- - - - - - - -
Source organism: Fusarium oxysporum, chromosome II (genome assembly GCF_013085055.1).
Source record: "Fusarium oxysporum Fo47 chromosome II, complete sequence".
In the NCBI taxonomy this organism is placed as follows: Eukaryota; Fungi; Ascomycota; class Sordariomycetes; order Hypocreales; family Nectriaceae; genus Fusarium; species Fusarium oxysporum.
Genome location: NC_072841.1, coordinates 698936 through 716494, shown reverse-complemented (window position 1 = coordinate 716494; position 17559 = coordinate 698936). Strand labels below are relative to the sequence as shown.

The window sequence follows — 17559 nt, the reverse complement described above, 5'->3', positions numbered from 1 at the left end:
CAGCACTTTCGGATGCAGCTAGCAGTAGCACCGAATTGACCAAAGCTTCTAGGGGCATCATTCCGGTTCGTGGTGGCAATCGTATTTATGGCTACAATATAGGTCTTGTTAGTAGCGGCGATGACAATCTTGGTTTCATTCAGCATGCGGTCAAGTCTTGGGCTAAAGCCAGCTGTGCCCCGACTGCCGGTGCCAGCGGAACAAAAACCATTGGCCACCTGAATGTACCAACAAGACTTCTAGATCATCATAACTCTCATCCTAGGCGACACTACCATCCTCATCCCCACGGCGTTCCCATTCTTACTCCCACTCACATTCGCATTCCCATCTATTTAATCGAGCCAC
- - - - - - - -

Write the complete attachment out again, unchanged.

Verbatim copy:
Source organism: Fusarium oxysporum, chromosome II (genome assembly GCF_013085055.1).
Source record: "Fusarium oxysporum Fo47 chromosome II, complete sequence".
In the NCBI taxonomy this organism is placed as follows: Eukaryota; Fungi; Ascomycota; class Sordariomycetes; order Hypocreales; family Nectriaceae; genus Fusarium; species Fusarium oxysporum.
Genome location: NC_072841.1, coordinates 698936 through 716494, shown reverse-complemented (window position 1 = coordinate 716494; position 17559 = coordinate 698936). Strand labels below are relative to the sequence as shown.

The window sequence follows — 17559 nt, the reverse complement described above, 5'->3', positions numbered from 1 at the left end:
CAGCACTTTCGGATGCAGCTAGCAGTAGCACCGAATTGACCAAAGCTTCTAGGGGCATCATTCCGGTTCGTGGTGGCAATCGTATTTATGGCTACAATATAGGTCTTGTTAGTAGCGGCGATGACAATCTTGGTTTCATTCAGCATGCGGTCAAGTCTTGGGCTAAAGCCAGCTGTGCCCCGACTGCCGGTGCCAGCGGAACAAAAACCATTGGCCACCTGAATGTACCAACAAGACTTCTAGATCATCATAACTCTCATCCTAGGCGACACTACCATCCTCATCCCCACGGCGTTCCCATTCTTACTCCCACTCACATTCGCATTCCCATCTATTTAATCGAGCCAC